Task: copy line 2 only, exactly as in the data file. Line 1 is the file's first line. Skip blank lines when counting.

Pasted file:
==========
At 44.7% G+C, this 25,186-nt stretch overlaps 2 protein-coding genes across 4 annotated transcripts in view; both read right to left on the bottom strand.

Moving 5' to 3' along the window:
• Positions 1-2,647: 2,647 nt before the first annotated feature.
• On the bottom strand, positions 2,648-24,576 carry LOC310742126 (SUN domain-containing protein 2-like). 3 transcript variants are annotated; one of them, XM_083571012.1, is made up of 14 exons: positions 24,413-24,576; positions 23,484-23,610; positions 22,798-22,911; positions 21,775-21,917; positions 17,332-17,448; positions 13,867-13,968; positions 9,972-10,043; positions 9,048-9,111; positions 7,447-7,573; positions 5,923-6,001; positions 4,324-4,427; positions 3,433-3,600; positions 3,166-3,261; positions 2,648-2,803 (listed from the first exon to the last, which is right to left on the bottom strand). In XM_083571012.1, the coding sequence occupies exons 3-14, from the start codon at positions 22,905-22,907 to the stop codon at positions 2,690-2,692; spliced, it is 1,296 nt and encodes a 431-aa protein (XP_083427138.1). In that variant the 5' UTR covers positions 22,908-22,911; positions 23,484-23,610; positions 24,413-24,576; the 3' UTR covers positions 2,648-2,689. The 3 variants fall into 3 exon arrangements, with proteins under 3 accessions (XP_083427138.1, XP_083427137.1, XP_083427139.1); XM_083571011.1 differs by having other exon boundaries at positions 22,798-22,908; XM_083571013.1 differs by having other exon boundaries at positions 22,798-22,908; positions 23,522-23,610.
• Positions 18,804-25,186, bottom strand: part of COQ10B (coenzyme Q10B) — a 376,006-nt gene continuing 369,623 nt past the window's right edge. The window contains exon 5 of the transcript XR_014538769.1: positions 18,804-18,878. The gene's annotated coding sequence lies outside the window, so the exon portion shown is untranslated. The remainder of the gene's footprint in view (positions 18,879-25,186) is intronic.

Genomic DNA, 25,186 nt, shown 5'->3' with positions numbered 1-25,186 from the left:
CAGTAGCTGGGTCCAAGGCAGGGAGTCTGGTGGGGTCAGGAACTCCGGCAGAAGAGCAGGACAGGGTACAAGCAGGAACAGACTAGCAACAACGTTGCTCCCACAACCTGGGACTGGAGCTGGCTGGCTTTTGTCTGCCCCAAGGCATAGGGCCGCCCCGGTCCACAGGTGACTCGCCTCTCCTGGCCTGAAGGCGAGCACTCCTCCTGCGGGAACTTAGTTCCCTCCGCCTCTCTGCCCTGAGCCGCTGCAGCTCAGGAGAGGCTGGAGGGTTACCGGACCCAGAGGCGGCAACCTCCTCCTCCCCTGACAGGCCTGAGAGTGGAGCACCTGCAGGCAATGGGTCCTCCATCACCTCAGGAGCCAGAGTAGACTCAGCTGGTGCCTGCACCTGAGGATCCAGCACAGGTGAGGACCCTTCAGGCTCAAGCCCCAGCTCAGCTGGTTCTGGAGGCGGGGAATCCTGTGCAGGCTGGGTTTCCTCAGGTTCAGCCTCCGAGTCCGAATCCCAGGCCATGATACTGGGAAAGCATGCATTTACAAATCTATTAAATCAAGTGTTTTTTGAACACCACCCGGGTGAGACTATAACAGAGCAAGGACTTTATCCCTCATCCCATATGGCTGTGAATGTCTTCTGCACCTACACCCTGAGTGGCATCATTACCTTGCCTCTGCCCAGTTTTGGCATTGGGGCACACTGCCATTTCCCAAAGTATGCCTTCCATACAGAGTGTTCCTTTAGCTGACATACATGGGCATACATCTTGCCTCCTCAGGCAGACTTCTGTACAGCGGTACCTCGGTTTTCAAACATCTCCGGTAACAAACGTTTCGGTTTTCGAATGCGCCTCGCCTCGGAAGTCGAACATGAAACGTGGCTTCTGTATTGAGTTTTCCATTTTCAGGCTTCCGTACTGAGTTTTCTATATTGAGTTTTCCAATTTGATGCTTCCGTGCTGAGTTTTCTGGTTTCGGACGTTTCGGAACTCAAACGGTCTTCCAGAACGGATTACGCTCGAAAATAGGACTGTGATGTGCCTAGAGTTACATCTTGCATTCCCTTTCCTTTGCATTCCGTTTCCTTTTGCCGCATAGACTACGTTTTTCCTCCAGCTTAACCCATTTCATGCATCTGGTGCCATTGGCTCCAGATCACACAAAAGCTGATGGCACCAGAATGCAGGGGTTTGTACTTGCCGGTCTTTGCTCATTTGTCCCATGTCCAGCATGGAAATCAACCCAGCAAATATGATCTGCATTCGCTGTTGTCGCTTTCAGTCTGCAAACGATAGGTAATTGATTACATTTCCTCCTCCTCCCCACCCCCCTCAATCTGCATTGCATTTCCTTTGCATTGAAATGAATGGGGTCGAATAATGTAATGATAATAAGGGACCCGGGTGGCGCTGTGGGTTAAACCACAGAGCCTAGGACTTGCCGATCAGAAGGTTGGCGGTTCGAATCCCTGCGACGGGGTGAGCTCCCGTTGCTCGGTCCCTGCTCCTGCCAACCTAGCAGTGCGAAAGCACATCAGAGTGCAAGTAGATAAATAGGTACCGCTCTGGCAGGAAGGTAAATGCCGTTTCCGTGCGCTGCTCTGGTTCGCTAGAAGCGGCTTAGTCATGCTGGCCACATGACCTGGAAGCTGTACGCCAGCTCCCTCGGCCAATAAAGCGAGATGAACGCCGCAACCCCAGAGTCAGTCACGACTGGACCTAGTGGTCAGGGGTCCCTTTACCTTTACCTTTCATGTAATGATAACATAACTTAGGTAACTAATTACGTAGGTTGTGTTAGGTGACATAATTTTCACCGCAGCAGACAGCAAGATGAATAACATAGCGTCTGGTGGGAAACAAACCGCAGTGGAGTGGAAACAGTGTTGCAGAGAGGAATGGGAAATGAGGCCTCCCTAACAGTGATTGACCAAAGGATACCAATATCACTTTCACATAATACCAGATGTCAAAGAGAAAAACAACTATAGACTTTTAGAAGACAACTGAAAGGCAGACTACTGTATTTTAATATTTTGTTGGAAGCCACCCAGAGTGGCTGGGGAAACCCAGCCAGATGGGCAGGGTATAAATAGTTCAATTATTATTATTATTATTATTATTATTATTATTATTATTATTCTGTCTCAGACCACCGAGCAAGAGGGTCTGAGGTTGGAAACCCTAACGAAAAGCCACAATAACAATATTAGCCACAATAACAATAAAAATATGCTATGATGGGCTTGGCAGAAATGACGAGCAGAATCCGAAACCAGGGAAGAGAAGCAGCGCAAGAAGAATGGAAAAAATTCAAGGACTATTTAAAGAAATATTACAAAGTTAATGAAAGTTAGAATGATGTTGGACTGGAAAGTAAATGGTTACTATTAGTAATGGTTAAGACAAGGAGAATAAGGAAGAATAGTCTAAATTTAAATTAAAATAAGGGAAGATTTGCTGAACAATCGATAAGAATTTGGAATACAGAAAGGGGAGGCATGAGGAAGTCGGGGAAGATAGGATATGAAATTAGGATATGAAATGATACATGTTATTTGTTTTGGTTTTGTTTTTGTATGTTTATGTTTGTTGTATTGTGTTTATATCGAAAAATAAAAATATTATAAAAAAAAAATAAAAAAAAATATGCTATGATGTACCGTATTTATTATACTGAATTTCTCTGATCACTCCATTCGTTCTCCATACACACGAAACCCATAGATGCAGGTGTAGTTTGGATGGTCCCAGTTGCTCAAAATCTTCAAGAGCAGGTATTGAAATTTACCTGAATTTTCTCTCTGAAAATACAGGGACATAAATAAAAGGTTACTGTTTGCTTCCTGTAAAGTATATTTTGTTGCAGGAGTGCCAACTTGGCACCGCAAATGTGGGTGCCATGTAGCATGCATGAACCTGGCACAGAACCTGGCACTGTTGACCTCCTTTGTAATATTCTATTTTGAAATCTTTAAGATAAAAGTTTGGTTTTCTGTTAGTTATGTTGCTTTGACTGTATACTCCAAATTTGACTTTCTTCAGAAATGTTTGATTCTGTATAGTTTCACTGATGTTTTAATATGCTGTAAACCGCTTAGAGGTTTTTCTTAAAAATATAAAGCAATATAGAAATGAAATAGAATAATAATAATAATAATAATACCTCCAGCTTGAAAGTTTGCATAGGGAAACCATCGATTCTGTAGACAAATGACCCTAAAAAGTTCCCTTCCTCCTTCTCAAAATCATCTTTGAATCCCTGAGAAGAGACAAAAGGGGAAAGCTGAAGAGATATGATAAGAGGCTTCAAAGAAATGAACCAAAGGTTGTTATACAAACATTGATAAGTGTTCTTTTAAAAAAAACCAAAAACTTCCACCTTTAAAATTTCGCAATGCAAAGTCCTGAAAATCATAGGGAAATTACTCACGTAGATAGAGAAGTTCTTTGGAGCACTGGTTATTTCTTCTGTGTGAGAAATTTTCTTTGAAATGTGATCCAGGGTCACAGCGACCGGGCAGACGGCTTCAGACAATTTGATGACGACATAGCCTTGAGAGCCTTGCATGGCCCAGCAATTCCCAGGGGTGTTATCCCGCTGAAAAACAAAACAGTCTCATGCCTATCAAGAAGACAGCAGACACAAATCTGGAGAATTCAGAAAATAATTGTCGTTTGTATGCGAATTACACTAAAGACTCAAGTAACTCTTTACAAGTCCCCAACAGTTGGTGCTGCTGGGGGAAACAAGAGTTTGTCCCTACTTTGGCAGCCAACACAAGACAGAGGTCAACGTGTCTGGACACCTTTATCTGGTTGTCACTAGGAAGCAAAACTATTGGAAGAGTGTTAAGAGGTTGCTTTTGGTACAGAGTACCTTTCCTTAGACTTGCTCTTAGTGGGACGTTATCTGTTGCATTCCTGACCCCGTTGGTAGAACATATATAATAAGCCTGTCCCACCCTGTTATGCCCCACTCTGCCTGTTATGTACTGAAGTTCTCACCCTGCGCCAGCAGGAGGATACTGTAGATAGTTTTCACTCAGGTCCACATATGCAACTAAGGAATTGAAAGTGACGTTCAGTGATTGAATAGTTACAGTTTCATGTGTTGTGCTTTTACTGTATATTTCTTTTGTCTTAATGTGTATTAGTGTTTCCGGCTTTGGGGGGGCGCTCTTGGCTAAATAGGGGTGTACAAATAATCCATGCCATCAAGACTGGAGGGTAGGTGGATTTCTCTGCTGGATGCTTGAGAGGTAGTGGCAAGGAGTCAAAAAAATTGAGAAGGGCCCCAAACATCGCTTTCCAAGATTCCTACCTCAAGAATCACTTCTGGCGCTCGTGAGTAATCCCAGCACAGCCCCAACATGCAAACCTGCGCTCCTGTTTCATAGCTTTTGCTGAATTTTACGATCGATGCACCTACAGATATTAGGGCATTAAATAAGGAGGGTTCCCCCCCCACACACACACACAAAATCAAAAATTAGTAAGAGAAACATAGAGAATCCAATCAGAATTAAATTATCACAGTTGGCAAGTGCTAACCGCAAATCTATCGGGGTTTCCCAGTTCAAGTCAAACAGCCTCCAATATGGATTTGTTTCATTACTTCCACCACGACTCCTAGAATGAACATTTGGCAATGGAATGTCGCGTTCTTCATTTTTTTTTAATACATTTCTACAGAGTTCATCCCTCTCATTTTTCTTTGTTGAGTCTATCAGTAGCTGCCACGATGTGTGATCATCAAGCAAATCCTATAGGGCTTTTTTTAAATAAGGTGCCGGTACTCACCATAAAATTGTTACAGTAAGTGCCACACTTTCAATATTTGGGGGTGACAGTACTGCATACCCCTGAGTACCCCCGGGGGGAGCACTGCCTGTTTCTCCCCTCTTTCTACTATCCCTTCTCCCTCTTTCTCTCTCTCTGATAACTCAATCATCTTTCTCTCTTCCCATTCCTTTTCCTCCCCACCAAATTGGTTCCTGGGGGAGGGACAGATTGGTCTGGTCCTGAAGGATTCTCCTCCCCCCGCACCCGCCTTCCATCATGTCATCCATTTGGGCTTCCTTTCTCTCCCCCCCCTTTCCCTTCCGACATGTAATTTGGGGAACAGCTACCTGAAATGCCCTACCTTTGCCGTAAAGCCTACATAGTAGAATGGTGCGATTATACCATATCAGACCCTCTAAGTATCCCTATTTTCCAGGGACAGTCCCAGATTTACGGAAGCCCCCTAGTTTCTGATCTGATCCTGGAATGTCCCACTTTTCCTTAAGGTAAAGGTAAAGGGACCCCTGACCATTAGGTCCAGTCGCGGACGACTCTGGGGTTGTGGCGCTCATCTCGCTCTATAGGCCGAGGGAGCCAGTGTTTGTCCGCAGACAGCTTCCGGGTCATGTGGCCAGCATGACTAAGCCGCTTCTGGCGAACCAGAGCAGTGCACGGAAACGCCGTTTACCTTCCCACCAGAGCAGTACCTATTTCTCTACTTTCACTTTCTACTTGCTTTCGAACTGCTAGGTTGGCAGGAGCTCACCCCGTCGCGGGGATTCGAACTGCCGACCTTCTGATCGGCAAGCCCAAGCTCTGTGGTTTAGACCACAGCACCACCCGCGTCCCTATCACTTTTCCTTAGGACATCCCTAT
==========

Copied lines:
Moving 5' to 3' along the window: